The Convention on Cluster Munitions (CCM) is a treaty that was adopted on 30 May 2008 on Dublin, and opened for signature on 3 December 2008 in Oslo.
The Lao People’s Democratic Republic (Laos) signed the treaty on the day it was opened for signature, and ratified it on 18 March 2009.
As well as being one of the poorest countries in the world, Laos is one of the most afflicted by cluster munitions as a result of US bombing in the years 1964-73. The ordnance dropped included about 260 million cluster bombs (see Lao National Regulatory Authority for UXO/Mine Action [UXO-NRA] website here). Not bad for a country whose population only reached 3 million in 1974 (see here). That’s 90 bomblets per caput.
There is a substantial failure rate for these munitions, leaving large numbers of bomblets to lie in wait for unsuspecting farmers, foresters, fisherfolk, children and wildlife. On the subject of failure rates a January 2011 Congressional Research Service paper (see here) has this to say:
There appear to be significant discrepancies among failure rate estimates. Some manufacturers
claim a submunition failure rate of 2% to 5%, whereas mine clearance specialists have frequently
reported failure rates of 10% to 30%. A number of factors influence submunition reliability. These
include delivery technique, age of the submunition, air temperature, landing in soft or muddy
ground, getting caught in trees and vegetation, and submunitions being damaged after dispersal,
or landing in such a manner that their impact fuzes fail to initiate.
UXO-NRA estimates that there are of the order of 80 million live bomblets remaining in the country, a figure which looks as though it is based on taking the upper estimate of 30% failure rate for 260 million bomblets – probably not unreasonable given the geographical characteristics of Laos.
The CRS report cited above quotes the International Committee of the Red Cross (ICRC) as estimating the number of unexploded cluster bomblets at between 9 million and 27 million, which looks on the low side to me, the upper estimate representing a failure rate of only 10% and the lower one being more in line with manufacturers’ claims of 2-5% failure. It nevertheless represents between 1.5 and 4 bomblets for every man woman and child in Laos (current population about 6.5 million).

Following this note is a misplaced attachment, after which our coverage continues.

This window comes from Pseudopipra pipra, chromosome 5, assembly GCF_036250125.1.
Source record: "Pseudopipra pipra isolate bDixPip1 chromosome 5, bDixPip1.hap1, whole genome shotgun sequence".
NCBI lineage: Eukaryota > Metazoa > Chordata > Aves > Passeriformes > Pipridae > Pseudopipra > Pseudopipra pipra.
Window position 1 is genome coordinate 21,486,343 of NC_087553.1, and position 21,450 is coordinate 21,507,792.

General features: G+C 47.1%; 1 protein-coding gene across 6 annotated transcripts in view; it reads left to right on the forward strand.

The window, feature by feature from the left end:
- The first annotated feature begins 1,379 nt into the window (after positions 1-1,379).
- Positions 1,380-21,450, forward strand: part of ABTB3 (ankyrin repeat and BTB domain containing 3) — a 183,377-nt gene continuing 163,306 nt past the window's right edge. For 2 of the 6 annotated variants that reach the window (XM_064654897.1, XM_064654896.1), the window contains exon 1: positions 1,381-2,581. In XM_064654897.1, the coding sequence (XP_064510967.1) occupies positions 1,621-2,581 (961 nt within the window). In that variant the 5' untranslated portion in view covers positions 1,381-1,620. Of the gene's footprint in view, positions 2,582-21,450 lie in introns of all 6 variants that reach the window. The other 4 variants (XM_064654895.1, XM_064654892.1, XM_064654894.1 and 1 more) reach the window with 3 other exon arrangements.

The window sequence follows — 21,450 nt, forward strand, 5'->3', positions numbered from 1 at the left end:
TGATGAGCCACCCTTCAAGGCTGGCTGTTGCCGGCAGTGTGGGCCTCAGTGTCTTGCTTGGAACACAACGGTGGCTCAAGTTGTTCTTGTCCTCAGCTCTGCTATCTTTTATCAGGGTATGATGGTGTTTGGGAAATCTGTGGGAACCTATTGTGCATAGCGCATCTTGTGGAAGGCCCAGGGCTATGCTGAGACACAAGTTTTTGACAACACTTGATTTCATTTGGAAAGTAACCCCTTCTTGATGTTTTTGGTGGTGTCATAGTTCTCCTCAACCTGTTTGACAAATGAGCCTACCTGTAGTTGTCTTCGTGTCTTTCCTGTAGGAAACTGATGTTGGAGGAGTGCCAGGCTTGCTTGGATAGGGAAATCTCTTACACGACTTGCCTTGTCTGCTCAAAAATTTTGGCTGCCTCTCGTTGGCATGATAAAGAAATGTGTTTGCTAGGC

The impact of this on Laos is horrifying. According to UXO-NRA (here):
- All 17 provinces in Laos suffer UXO contamination
- 25% of all villages are UXO contaminated
- 50,000 plus victims of UXO of all kinds (1964-2008)
- 20,000 casualties post-war (1974 on)
In the last decade there have been 300 UXO casualties per annum, of which 30% were caused by cluster bombs. Children represented 40% of the casualties.
As a State Party to the Convention Laos has quite onerous obligations under Article 4.1: it is required:
... to clear and destroy, or ensure the clearance and destruction of, cluster munition remnants located in cluster munition contaminated areas under its jurisdiction or control ... as soon as possible but not later than ten years from [the date of entry into force of the Convention].
Given that, 37 years after the cessation of hostilities, less than 1% of the bomblets have been made safe, this will require a remarkable acceleration of activity. A 4 September 2010 article (New case for US reparations in Laos) by Melody Kemp in Asia Times Online (see here) says:
... at the current rate of clean-up, UXO Laos/NRA estimates it will take 3,000 years to completely clear the country of all the explosive remnants left behind from US bombers.
The Convention imposes rather modest requirements upon States Parties that have used cluster munitions in another State Party (and of course none upon countries which are non-signatories, which include the United States, Russia, China and Israel): the using State Party is simply “strongly encouraged”
... to provide, inter alia, technical, financial, material or human resources assistance to the [other] State Party, either bilaterally or through a mutually agreed third party, including through the United Nations system or other relevant organisations, to facilitate the marking, clearance and destruction of such cluster munition remnants.
The United States will of course strongly protest that, even though it is a non-signatory to the Convention, it is contributing to the disposal of UXO in Laos. In Clearing the cluster bombs in Laos (The Guardian, 30 September 2010) US chargé d'affaires in Vientiane Peter Haymond responds (see here) directly to Melody Kemp’s article cited above, taking exception to her implication “that the United States has done little to assist in clearance of unexploded ordnance”. Unfortunately the figures he cites rather underline Kemp’s point:
This fiscal year, the US state department will spend more than $5m in Laos on a range of UXO-related activities, including more than $3.5m to fund the mine and UXO clearance operations both of the Lao government's own UXO clearance agency and of international clearance organisations operating in Laos.
Taking the ICRC’s estimates of unexploded submunitions, that $3.5 million represents between 13 and 39 cents per bomblet. I don’t think you get much bomb disposal for that sort of money.